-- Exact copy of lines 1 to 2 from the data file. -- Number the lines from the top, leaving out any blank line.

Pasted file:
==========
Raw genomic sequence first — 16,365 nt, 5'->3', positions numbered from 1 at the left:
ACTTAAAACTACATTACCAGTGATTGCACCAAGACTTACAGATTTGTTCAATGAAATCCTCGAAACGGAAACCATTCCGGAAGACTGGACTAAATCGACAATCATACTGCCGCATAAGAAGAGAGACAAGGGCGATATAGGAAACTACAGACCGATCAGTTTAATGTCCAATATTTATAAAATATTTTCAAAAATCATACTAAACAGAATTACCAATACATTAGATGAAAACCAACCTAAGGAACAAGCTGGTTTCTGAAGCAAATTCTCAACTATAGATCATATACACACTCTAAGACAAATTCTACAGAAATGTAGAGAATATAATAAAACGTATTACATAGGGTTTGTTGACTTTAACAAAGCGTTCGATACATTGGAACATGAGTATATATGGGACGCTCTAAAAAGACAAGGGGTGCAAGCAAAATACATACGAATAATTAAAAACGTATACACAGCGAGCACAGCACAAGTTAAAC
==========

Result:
Raw genomic sequence first — 16,365 nt, 5'->3', positions numbered from 1 at the left:
ACTTAAAACTACATTACCAGTGATTGCACCAAGACTTACAGATTTGTTCAATGAAATCCTCGAAACGGAAACCATTCCGGAAGACTGGACTAAATCGACAATCATACTGCCGCATAAGAAGAGAGACAAGGGCGATATAGGAAACTACAGACCGATCAGTTTAATGTCCAATATTTATAAAATATTTTCAAAAATCATACTAAACAGAATTACCAATACATTAGATGAAAACCAACCTAAGGAACAAGCTGGTTTCTGAAGCAAATTCTCAACTATAGATCATATACACACTCTAAGACAAATTCTACAGAAATGTAGAGAATATAATAAAACGTATTACATAGGGTTTGTTGACTTTAACAAAGCGTTCGATACATTGGAACATGAGTATATATGGGACGCTCTAAAAAGACAAGGGGTGCAAGCAAAATACATACGAATAATTAAAAACGTATACACAGCGAGCACAGCACAAGTTAAAC